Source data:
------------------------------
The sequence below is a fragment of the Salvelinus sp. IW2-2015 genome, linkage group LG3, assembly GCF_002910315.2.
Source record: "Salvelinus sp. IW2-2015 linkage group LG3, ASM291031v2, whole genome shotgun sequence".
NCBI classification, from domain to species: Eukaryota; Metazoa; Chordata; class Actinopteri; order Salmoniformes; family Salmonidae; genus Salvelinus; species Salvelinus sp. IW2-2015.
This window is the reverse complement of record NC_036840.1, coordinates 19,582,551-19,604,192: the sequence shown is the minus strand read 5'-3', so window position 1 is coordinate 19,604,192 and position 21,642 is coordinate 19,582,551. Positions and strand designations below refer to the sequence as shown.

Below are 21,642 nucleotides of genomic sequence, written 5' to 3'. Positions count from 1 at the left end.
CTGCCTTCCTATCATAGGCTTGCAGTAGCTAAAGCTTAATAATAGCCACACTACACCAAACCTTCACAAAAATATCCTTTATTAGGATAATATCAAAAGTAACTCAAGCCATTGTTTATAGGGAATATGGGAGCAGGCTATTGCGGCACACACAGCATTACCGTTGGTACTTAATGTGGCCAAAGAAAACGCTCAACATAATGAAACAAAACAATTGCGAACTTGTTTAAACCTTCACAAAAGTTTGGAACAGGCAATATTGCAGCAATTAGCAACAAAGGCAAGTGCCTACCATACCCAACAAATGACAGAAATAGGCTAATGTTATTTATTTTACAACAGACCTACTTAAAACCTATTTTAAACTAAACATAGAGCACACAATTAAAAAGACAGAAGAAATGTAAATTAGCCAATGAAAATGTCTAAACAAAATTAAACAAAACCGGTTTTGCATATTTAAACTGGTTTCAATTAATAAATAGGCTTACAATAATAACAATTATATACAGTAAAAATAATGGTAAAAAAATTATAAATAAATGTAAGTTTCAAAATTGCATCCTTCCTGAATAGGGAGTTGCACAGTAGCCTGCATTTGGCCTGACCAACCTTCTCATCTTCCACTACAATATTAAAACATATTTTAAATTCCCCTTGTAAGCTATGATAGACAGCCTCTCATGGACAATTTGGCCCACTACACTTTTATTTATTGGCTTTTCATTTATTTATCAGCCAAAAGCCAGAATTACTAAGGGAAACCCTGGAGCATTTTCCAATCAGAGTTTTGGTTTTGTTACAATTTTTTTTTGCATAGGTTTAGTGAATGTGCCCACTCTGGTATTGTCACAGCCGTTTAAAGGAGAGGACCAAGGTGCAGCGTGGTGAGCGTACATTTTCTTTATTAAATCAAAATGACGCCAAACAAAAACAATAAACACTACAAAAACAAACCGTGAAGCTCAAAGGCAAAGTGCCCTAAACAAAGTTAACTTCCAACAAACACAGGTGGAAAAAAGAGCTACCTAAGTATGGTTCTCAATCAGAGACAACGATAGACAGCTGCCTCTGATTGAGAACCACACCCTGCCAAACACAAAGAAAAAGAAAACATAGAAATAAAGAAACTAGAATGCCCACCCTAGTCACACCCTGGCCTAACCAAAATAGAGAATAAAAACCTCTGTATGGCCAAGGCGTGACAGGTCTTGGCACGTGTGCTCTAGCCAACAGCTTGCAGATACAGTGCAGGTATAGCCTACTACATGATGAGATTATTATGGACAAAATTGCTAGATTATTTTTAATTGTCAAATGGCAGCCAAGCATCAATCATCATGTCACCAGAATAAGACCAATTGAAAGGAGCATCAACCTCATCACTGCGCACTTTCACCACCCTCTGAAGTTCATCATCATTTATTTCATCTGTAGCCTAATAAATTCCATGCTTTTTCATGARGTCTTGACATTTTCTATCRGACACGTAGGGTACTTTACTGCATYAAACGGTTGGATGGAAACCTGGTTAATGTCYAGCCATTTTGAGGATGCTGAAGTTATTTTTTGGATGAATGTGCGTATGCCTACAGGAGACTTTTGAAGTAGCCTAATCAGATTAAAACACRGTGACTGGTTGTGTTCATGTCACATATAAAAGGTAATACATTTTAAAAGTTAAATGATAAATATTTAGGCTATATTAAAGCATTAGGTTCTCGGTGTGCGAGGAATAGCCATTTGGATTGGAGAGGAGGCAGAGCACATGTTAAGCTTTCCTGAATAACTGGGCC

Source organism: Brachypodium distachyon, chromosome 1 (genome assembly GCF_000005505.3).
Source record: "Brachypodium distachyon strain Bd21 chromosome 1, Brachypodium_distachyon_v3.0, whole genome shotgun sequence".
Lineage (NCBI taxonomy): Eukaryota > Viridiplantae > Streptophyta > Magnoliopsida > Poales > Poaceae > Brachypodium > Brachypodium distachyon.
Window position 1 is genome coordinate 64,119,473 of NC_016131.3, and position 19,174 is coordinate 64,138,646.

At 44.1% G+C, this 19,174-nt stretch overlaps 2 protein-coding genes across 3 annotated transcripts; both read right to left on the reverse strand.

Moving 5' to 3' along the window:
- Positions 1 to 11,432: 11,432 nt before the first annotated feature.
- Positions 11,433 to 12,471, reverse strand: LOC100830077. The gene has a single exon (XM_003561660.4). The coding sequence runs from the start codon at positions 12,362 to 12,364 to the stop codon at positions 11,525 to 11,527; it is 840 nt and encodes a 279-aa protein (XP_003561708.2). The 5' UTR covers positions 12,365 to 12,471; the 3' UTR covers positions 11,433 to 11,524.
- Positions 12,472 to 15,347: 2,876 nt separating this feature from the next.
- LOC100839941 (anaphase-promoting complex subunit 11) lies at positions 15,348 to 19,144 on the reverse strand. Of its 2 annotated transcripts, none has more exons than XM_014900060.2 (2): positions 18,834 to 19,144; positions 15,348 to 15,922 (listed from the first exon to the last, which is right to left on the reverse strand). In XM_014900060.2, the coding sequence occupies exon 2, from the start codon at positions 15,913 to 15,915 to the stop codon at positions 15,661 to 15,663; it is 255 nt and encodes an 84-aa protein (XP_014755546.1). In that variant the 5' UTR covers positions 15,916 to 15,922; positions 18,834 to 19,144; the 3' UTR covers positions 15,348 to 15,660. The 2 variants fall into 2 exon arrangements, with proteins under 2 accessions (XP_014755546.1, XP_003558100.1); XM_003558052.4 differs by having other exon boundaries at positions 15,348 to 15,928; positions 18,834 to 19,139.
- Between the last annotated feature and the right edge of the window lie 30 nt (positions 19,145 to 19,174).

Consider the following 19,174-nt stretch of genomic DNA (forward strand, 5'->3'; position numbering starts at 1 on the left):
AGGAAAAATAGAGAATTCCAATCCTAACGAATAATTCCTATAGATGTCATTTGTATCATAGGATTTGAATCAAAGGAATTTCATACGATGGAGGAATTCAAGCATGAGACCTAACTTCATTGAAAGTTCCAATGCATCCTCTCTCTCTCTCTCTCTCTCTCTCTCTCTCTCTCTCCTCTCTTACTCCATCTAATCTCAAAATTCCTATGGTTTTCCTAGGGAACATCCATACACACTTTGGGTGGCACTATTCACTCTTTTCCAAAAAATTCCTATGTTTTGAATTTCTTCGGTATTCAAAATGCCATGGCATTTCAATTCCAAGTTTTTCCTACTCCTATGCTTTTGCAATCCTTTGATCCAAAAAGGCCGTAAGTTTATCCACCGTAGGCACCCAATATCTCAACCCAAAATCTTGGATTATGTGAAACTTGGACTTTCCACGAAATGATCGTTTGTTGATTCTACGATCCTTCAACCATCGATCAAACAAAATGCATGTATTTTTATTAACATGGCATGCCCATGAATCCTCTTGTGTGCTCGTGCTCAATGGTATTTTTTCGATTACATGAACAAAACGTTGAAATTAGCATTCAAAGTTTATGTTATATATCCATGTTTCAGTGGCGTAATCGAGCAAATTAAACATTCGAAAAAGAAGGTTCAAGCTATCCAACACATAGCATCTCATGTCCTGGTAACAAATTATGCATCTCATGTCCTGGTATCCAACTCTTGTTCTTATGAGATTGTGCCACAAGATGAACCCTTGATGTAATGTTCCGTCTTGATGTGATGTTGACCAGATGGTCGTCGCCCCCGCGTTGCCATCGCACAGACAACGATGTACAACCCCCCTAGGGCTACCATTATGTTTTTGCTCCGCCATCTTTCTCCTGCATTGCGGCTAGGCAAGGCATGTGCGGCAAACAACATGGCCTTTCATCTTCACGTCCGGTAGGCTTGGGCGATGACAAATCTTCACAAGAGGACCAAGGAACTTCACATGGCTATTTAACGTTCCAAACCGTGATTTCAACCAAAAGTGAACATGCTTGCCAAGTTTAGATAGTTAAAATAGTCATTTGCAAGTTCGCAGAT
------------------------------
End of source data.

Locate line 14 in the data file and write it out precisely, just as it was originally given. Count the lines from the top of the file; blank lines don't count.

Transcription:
- Positions 11,433 to 12,471, reverse strand: LOC100830077. The gene has a single exon (XM_003561660.4). The coding sequence runs from the start codon at positions 12,362 to 12,364 to the stop codon at positions 11,525 to 11,527; it is 840 nt and encodes a 279-aa protein (XP_003561708.2). The 5' UTR covers positions 12,365 to 12,471; the 3' UTR covers positions 11,433 to 11,524.